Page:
Art imitating life.
That may well be the theme of Cameron Crowe's 'Almost Famous' (which is also known as 'Untitled' domestically in its extended cut, the film's original title). A "semi-autobiographical" look at his own life as a teenager writing for Rolling Stone magazine, we get to follow a different band (not the Allman Brothers Band), but this is one of those films with your typical "the characters and events in this film do not represent real people and events, and any coincidences are purely coincidental" disclaimer that exists solely to prevent lawsuits. Apparently, far too many of the events in this film are based on the real life events Crowe saw firsthand while, even if characters are mish-mashes of famous people, and the events from his entire career are crammed into this single tour.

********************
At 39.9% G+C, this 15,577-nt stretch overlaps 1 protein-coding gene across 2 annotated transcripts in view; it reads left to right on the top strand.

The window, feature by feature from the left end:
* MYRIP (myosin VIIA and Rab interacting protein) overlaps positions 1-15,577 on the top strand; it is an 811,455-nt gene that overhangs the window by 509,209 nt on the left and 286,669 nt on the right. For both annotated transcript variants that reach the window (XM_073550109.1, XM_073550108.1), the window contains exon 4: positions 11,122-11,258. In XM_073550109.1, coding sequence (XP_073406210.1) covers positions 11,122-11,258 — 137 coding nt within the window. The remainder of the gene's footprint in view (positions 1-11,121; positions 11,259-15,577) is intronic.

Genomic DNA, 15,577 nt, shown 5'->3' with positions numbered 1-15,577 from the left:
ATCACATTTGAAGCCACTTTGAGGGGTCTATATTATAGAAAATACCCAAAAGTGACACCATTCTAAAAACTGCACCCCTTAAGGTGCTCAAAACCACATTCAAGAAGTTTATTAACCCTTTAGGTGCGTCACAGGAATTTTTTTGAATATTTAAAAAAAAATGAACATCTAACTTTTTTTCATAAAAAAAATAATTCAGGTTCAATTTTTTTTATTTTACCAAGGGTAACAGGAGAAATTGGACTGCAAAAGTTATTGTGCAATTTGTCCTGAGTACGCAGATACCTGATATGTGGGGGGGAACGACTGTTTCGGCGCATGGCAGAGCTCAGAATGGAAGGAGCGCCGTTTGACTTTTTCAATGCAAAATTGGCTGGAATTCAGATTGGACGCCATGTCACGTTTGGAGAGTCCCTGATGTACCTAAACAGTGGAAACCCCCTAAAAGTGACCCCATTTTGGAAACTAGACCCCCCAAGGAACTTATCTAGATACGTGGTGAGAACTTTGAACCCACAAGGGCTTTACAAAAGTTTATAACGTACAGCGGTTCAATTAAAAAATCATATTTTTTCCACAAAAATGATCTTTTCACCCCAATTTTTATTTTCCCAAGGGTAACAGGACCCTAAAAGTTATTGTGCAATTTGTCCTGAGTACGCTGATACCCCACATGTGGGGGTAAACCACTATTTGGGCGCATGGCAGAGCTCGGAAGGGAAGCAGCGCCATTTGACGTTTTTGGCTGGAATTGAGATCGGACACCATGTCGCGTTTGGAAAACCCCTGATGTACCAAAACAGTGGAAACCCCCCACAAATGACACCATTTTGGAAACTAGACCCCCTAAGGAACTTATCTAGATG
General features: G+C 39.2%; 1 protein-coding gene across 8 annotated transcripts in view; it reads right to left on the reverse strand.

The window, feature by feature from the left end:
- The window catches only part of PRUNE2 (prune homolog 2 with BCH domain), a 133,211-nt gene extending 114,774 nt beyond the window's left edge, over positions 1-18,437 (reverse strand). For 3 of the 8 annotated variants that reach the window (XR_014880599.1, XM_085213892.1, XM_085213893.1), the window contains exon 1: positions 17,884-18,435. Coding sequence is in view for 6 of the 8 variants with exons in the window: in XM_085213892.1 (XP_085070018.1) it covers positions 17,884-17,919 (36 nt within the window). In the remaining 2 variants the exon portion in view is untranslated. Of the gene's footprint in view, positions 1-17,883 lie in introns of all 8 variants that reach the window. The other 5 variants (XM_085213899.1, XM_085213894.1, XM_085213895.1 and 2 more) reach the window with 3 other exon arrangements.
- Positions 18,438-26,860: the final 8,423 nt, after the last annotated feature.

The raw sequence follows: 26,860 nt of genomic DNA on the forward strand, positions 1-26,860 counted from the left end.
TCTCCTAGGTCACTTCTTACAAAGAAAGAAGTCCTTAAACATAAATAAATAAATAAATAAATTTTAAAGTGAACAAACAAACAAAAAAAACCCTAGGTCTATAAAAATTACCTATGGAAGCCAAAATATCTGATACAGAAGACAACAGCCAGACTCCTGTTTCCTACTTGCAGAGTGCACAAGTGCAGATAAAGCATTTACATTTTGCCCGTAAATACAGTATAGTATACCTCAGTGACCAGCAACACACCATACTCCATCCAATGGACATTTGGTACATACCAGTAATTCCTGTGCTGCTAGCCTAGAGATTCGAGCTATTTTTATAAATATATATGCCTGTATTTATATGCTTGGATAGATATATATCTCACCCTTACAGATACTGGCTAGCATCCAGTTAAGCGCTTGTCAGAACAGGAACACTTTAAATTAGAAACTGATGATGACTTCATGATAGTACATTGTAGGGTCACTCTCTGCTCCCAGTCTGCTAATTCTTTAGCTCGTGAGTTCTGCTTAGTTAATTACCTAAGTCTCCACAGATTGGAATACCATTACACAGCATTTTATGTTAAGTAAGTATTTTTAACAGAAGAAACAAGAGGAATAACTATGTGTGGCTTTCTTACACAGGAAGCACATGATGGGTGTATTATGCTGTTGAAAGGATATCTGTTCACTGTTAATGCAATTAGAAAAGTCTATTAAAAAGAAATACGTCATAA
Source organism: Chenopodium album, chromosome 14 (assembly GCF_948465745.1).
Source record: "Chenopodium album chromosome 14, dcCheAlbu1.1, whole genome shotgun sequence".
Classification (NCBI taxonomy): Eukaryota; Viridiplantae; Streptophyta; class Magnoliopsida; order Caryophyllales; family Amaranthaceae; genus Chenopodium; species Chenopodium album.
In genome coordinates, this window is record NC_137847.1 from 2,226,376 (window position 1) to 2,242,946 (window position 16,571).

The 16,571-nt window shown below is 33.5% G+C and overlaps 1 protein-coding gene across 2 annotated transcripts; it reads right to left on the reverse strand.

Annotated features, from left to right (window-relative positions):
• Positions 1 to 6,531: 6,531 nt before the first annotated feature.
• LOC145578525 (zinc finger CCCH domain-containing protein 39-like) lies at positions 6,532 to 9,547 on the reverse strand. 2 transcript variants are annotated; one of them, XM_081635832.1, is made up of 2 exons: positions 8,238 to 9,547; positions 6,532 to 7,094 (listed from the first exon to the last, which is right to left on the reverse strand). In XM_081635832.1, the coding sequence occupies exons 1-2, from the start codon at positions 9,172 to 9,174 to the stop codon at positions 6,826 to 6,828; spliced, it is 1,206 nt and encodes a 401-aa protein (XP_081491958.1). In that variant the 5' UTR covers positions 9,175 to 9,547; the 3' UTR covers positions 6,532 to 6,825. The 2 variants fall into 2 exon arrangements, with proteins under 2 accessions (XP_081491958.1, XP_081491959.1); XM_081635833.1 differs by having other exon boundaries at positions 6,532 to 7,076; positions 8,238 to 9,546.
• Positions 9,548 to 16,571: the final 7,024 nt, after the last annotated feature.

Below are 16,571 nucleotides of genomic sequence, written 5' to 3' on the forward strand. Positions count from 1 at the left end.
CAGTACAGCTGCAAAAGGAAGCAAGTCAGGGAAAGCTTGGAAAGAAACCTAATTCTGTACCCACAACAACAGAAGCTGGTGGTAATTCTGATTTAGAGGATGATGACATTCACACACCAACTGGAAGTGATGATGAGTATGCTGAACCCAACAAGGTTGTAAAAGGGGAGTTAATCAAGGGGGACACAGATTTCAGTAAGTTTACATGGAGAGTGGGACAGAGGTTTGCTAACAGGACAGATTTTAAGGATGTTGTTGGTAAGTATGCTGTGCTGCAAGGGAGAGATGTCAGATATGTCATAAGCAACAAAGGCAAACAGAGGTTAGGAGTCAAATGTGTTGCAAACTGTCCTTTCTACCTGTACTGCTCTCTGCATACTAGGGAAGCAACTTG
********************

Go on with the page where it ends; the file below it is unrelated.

A fifteen year old in 1973, with a controlling mother (Frances McDormand), and a sister who had to escape the crazy household (Zooey Deschanel), William Miller (Patrick Fugit) is hardly your ordinary teen. He's been writing about music ever since his sister gave him her record collection, and has been sending his newspaper clippings to people in the industry. His enthusiasm lands him an assignment to cover Black Sabbath, but fate (and an asshole security manager) intervene, and instead, Miller finds himself implanted with the up-and-coming rock band Stillwater. It's his job to write a three thousand word article (which may land the band on the cover of the magazine), when he's never written more than a couple of pages, but this assignment of a lifetime will also prove to be an education that couldn't be found in public school, full of life lessons, new friends, and insight into the music industry he idolizes.